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What Are Broadway Musicals?

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  • Written By: Lumara Lee
  • Edited By: Allegra J. Lingo
  • Last Modified Date: 21 March 2014
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A Broadway musical is a form of musical theater that holds performances in the theater district in New York City. Musical theater is a style of performing arts that combines music, singing, dancing, and spoken word. Broadway musicals are considered to be the highest form of musical theater.

The Broadway theater district is composed of 40 large theaters that seat 500 people or more. These theaters are located in Manhattan between 40th Street and 54th Street, and across Sixth Avenue to Eighth Avenue. The theater district includes Times Square, and nearby Lincoln Center also hosts Broadway musicals.

Broadway was the main street in New York City during the 1800s, which made it the ideal location for investors to build theaters and other entertainment establishments. Burlesque shows that were performed in theaters on Broadway were the forerunners of the style that later became known as Broadway musicals. In 1866, a show called The Black Crook combined all of the elements of music, song, dance, and speech, and is considered to be the first Broadway musical. William Wheatley, the manager of Niblo's Garden where The Black Crook was first performed, is known as the originator of Broadway musicals.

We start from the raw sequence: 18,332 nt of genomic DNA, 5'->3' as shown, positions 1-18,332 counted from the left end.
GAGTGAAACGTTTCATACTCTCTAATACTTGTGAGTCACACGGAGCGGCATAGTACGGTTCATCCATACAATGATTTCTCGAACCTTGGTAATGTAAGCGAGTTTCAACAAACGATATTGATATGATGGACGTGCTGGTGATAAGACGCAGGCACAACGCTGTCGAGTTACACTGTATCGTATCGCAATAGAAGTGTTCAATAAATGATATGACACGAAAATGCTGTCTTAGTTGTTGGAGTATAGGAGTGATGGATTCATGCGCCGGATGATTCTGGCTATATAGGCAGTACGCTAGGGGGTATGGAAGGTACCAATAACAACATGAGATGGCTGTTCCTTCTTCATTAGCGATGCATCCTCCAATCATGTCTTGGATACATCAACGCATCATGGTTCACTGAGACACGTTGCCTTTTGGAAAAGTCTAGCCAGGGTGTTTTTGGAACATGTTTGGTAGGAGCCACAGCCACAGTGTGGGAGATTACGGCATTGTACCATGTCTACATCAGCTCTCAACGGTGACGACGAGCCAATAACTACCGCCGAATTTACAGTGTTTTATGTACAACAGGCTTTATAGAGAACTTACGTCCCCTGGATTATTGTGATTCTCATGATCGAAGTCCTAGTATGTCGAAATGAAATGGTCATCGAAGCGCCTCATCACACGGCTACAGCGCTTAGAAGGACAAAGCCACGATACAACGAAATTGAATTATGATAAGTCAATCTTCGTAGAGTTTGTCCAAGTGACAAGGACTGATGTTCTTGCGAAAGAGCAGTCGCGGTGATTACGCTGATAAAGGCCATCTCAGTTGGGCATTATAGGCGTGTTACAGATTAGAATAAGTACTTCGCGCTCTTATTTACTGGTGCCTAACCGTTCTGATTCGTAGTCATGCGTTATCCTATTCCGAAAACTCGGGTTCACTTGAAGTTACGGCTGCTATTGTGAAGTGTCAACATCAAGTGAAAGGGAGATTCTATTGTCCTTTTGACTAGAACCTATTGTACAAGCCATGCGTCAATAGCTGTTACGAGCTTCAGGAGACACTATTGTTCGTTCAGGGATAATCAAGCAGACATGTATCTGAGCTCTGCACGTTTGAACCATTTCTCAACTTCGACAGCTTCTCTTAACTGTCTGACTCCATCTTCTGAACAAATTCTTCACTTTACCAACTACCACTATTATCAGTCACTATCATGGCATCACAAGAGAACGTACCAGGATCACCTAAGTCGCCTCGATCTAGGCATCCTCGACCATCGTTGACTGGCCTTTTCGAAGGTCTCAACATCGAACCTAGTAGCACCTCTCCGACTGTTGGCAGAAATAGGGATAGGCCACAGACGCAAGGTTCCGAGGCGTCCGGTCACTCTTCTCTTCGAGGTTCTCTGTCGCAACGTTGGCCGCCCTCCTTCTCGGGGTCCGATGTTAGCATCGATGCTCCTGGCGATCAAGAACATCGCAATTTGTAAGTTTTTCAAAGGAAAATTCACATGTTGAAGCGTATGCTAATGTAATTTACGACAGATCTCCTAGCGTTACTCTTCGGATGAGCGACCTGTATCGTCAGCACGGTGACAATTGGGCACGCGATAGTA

In the latter part of the 19th century, Gilbert and Sullivan found success with H.M.S. Pinafore and other comic operas. Flo Ziegfield brought the Ziegfield Follies to Broadway in 1907. The Follies entertained Broadway theater aficionados for many years.

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By the early 1900s, Broadway musicals had developed into the style that is still popular today. Top composers wrote the music and lyrics for these plays. Many of the songs from these Broadway productions became hits.

Rodgers and Hammerstein, a prolific composing duo, gained popularity in the 20th century. Hammerstein wrote most of the lyrics for the Broadway productions that they developed, and Rodgers wrote the musical scores. The first show that they collaborated on was Oklahoma, which became an overnight success. They subsequently created other popular productions, including Carousel, The King and I, South Pacific, and The Sound of Music.

Irving Berlin is considered one of the top American composers. After writing hit songs that included There’s No Business Like Show Business and God Bless America, he turned his talents to Broadway musicals and wrote the successful Broadway productions White Christmas and Annie Get Your Gun. One of his contemporaries named Jerome Kern stated, "Irving Berlin has no place in American music -- he is American music."

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